Towards a new type of solar cell

© 2014 EPFL

© 2014 EPFL

EPFL scientists have uncovered how lead iodide perovskite semiconductor transfer electrical charges to other materials upon irradiation. The milestone discovery allows for a better understanding of the functioning of revolutionary photovoltaic cells with unprecedented power conversion efficiency.

Solar cells that use lead iodide pervoskites as their light-absorbing material have gained immense interest lately because of their high power conversion efficiency, which exceeds 16%. However, a detailed description of how these solar cells turn light into electrical current is still lacking. Publishing in Nature Photonics, scientists from EPFL have investigated how the generated electrical charges are transferred at the perovskite surface.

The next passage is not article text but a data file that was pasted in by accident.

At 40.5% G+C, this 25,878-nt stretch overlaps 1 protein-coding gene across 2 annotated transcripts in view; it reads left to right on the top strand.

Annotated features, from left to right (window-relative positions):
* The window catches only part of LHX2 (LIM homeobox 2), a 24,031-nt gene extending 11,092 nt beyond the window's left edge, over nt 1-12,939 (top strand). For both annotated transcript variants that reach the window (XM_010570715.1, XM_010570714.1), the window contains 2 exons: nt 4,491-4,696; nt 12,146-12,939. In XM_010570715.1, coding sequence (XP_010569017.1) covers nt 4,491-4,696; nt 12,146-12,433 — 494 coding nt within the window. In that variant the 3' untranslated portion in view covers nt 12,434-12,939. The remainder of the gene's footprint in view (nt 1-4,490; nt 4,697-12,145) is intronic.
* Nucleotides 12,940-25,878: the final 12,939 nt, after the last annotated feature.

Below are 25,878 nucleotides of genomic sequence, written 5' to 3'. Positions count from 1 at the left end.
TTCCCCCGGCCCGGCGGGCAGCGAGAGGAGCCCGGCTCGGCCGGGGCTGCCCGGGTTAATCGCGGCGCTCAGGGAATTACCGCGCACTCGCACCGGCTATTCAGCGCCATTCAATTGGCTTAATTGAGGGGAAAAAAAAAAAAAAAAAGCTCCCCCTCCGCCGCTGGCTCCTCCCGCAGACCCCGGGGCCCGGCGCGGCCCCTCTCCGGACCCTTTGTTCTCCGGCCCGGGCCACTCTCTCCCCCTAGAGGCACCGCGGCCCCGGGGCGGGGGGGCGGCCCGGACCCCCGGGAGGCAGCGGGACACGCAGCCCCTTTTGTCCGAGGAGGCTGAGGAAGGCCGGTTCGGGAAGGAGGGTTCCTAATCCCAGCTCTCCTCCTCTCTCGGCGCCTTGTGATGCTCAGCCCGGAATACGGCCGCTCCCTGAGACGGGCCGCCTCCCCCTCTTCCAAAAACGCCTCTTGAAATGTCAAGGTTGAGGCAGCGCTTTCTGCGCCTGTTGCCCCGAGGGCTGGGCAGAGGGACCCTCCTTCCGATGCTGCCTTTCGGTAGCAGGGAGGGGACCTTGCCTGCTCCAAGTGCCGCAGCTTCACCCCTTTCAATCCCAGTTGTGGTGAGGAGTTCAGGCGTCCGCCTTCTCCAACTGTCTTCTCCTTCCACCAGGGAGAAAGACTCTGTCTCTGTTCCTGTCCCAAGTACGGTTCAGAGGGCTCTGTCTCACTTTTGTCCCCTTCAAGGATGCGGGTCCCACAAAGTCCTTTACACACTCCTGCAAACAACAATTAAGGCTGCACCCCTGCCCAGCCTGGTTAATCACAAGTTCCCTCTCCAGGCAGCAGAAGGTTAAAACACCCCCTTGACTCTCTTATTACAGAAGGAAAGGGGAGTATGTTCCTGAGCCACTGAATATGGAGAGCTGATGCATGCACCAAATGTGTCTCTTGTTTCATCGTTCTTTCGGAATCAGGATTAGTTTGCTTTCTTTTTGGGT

Using ultrafast laser spectroscopy and microwave photoconductivity on solar cells of different architectures, the scientists were able to observe the dynamics of photo-generated charges. This allowed them to unravel a unique charge separation mechanism, making perovskite solar cells a new type of photovoltaic converter of its own and a new realm of scientific investigation and techno-logical development.

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